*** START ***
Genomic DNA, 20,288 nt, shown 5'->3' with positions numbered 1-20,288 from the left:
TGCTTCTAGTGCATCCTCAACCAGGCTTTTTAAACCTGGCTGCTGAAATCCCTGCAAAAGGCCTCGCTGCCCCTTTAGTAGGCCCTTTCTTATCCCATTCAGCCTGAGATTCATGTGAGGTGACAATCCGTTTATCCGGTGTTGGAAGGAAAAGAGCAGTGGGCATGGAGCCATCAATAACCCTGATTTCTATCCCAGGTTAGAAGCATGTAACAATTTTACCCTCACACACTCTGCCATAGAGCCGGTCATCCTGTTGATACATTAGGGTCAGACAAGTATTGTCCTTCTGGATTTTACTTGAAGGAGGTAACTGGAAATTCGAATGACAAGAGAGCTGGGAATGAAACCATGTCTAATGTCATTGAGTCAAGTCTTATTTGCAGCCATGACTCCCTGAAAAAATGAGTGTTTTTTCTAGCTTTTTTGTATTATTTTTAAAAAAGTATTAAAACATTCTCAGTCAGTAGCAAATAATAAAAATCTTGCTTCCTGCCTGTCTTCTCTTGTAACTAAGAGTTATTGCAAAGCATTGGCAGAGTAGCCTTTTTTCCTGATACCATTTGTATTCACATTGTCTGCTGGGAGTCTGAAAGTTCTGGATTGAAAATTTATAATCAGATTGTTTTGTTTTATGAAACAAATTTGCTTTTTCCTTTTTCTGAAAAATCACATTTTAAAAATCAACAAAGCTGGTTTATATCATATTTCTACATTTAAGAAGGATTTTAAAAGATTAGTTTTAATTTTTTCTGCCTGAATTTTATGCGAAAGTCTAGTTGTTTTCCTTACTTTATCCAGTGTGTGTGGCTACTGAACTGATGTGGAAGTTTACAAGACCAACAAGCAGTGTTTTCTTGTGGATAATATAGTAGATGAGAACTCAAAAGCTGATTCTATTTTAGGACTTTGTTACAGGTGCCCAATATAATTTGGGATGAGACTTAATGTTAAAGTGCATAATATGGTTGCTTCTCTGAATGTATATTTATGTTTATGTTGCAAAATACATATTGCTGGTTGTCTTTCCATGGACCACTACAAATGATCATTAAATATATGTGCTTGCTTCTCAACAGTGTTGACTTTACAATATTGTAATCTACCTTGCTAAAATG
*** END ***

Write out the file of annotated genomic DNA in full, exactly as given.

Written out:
Genomic DNA, 20,288 nt, shown 5'->3' with positions numbered 1-20,288 from the left:
TGCTTCTAGTGCATCCTCAACCAGGCTTTTTAAACCTGGCTGCTGAAATCCCTGCAAAAGGCCTCGCTGCCCCTTTAGTAGGCCCTTTCTTATCCCATTCAGCCTGAGATTCATGTGAGGTGACAATCCGTTTATCCGGTGTTGGAAGGAAAAGAGCAGTGGGCATGGAGCCATCAATAACCCTGATTTCTATCCCAGGTTAGAAGCATGTAACAATTTTACCCTCACACACTCTGCCATAGAGCCGGTCATCCTGTTGATACATTAGGGTCAGACAAGTATTGTCCTTCTGGATTTTACTTGAAGGAGGTAACTGGAAATTCGAATGACAAGAGAGCTGGGAATGAAACCATGTCTAATGTCATTGAGTCAAGTCTTATTTGCAGCCATGACTCCCTGAAAAAATGAGTGTTTTTTCTAGCTTTTTTGTATTATTTTTAAAAAAGTATTAAAACATTCTCAGTCAGTAGCAAATAATAAAAATCTTGCTTCCTGCCTGTCTTCTCTTGTAACTAAGAGTTATTGCAAAGCATTGGCAGAGTAGCCTTTTTTCCTGATACCATTTGTATTCACATTGTCTGCTGGGAGTCTGAAAGTTCTGGATTGAAAATTTATAATCAGATTGTTTTGTTTTATGAAACAAATTTGCTTTTTCCTTTTTCTGAAAAATCACATTTTAAAAATCAACAAAGCTGGTTTATATCATATTTCTACATTTAAGAAGGATTTTAAAAGATTAGTTTTAATTTTTTCTGCCTGAATTTTATGCGAAAGTCTAGTTGTTTTCCTTACTTTATCCAGTGTGTGTGGCTACTGAACTGATGTGGAAGTTTACAAGACCAACAAGCAGTGTTTTCTTGTGGATAATATAGTAGATGAGAACTCAAAAGCTGATTCTATTTTAGGACTTTGTTACAGGTGCCCAATATAATTTGGGATGAGACTTAATGTTAAAGTGCATAATATGGTTGCTTCTCTGAATGTATATTTATGTTTATGTTGCAAAATACATATTGCTGGTTGTCTTTCCATGGACCACTACAAATGATCATTAAATATATGTGCTTGCTTCTCAACAGTGTTGACTTTACAATATTGTAATCTACCTTGCTAAAATG